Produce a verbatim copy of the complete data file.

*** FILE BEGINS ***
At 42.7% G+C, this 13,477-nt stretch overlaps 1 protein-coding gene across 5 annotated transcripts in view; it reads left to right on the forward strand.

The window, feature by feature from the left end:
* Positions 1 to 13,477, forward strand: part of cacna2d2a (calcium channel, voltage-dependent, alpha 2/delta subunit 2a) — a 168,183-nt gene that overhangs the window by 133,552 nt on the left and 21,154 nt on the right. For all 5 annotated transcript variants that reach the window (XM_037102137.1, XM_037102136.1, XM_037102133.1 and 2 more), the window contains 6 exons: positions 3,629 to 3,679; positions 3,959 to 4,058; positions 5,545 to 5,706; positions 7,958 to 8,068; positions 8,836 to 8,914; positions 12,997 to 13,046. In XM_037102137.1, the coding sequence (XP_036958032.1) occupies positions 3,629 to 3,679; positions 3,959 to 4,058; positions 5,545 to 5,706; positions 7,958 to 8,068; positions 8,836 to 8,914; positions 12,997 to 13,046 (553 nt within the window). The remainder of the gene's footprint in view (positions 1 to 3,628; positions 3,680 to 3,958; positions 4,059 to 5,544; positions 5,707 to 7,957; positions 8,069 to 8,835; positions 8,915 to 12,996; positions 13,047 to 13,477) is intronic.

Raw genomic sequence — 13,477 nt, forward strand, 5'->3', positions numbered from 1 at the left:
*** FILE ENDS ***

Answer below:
At 42.7% G+C, this 13,477-nt stretch overlaps 1 protein-coding gene across 5 annotated transcripts in view; it reads left to right on the forward strand.

The window, feature by feature from the left end:
* Positions 1 to 13,477, forward strand: part of cacna2d2a (calcium channel, voltage-dependent, alpha 2/delta subunit 2a) — a 168,183-nt gene that overhangs the window by 133,552 nt on the left and 21,154 nt on the right. For all 5 annotated transcript variants that reach the window (XM_037102137.1, XM_037102136.1, XM_037102133.1 and 2 more), the window contains 6 exons: positions 3,629 to 3,679; positions 3,959 to 4,058; positions 5,545 to 5,706; positions 7,958 to 8,068; positions 8,836 to 8,914; positions 12,997 to 13,046. In XM_037102137.1, the coding sequence (XP_036958032.1) occupies positions 3,629 to 3,679; positions 3,959 to 4,058; positions 5,545 to 5,706; positions 7,958 to 8,068; positions 8,836 to 8,914; positions 12,997 to 13,046 (553 nt within the window). The remainder of the gene's footprint in view (positions 1 to 3,628; positions 3,680 to 3,958; positions 4,059 to 5,544; positions 5,707 to 7,957; positions 8,069 to 8,835; positions 8,915 to 12,996; positions 13,047 to 13,477) is intronic.

Raw genomic sequence — 13,477 nt, forward strand, 5'->3', positions numbered from 1 at the left: